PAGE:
New measurements from the Baryonic Oscillation Spectroscopic Survey (BOSS) study have charted the shape and size of our universe to within 1% accuracy. Above, David Schlegl, a physicist at Lawrence Berkeley National Lab and research team member, describes the flat, and probably infinite, Universe that the findings suggest.
The gray spheres [in the artist's conception above] show the pattern of the "baryon acoustic oscillations" from the early Universe. Galaxies today have a slight tendency to align on the spheres (the alignment is greatly exaggerated in this illustration). By comparing the size of the spheres (the white line) to the predicted value, astronomers can determine to one-percent accuracy how far away the galaxies are.
Combined with recent measures of the cosmic microwave background radiation (CMB) and supernova measures of accelerating expansion, the BOSS results suggest that dark energy — the force thought to be driving universal expansion — is a cosmological constant whose strength does not vary in space or time. This finding doesn't quite line up with Einstein's General Theory of Relativity, and researchers say that "understanding the physical cause of the accelerated expansion remains one of the most interesting problems in modern physics."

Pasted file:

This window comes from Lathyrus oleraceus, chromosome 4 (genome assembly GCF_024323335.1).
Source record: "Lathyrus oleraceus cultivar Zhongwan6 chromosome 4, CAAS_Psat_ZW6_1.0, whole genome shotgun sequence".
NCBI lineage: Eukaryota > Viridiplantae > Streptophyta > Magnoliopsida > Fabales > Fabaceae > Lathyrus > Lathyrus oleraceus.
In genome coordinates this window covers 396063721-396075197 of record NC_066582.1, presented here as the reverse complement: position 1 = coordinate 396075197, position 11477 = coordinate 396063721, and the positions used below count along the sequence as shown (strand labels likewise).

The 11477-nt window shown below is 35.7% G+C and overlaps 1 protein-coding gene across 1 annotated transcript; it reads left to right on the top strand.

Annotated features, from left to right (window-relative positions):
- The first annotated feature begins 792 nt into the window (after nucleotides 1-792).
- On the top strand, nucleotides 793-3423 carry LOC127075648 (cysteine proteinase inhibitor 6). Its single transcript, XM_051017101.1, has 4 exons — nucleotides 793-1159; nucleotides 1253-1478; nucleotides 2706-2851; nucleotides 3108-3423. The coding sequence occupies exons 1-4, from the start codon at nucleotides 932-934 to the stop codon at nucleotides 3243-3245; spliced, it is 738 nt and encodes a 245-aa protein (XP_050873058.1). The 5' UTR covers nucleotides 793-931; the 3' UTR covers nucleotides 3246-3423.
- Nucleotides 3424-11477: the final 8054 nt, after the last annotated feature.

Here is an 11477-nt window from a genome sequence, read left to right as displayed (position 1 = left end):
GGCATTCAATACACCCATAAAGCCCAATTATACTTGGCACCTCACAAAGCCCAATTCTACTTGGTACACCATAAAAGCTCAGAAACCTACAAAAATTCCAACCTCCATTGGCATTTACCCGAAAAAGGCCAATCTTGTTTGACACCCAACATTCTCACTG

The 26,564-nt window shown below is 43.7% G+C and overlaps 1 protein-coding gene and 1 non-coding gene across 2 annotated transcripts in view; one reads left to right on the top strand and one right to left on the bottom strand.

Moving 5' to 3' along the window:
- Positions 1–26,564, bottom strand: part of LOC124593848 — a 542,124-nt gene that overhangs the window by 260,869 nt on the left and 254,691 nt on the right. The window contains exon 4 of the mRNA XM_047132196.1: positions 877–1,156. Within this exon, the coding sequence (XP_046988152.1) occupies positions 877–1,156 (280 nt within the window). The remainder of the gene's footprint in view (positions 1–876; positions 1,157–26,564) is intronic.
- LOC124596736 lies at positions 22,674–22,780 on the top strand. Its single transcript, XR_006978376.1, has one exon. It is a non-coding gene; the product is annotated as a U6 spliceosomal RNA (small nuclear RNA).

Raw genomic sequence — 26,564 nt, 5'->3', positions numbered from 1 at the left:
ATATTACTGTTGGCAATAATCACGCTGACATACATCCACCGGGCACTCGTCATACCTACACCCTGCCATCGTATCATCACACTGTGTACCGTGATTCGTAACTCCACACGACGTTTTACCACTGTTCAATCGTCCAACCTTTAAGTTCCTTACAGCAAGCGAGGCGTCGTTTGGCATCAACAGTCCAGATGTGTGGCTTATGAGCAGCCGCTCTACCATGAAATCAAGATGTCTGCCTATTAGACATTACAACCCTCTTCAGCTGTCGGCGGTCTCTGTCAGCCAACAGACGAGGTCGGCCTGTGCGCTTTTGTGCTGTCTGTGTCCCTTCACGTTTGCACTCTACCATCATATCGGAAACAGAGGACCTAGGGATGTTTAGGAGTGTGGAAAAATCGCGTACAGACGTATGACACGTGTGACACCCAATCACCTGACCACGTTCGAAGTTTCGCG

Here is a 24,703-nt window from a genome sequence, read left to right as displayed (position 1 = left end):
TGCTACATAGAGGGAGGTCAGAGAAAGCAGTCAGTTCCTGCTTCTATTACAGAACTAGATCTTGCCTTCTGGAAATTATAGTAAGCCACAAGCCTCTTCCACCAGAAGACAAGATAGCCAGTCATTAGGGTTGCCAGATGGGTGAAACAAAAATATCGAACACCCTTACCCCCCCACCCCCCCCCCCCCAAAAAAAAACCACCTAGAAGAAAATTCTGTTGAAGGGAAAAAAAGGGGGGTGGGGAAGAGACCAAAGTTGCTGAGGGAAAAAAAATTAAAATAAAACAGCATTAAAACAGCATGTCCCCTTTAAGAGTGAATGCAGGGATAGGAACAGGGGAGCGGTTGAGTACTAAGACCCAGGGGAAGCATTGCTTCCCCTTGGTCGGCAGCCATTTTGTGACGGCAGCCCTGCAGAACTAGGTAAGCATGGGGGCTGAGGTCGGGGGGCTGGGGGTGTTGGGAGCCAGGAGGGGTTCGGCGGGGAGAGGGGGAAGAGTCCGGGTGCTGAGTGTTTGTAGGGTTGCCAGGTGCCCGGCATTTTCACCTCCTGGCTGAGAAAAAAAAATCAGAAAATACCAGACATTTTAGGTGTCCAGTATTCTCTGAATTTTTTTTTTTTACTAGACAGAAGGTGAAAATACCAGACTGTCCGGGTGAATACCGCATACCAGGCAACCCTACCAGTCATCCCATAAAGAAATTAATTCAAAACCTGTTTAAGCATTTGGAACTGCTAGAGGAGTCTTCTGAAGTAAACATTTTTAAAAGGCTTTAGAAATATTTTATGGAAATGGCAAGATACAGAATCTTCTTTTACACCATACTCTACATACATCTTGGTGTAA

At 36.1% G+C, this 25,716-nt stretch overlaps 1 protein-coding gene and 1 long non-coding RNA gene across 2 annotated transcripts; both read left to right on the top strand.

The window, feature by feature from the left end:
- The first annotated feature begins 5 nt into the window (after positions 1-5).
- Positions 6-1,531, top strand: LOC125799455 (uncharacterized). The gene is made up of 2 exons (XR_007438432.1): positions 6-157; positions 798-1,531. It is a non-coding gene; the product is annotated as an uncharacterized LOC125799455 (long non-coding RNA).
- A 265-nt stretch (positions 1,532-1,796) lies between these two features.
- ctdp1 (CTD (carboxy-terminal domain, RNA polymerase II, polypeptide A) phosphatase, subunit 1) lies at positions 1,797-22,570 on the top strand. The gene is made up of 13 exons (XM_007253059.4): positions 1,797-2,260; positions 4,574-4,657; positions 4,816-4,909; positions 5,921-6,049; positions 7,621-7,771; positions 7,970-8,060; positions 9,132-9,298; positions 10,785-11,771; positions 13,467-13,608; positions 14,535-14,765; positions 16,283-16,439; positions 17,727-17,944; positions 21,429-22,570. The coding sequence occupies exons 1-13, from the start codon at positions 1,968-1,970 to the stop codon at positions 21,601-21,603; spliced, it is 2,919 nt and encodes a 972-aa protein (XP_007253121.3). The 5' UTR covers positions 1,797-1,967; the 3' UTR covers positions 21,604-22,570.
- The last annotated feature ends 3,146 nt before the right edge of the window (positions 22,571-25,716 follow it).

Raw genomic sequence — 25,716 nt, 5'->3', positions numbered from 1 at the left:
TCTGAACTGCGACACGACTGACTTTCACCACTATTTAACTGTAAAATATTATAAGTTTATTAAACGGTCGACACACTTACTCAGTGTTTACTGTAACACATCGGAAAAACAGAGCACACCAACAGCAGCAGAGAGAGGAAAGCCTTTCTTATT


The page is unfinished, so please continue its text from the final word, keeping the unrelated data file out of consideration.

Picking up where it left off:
The BOSS data "also provides one of the best-ever determinations of the curvature of space. The answer is, it's not curved much. One of the reasons we care is that a flat universe has implications for whether the universe is infinite," says [Schlegel.]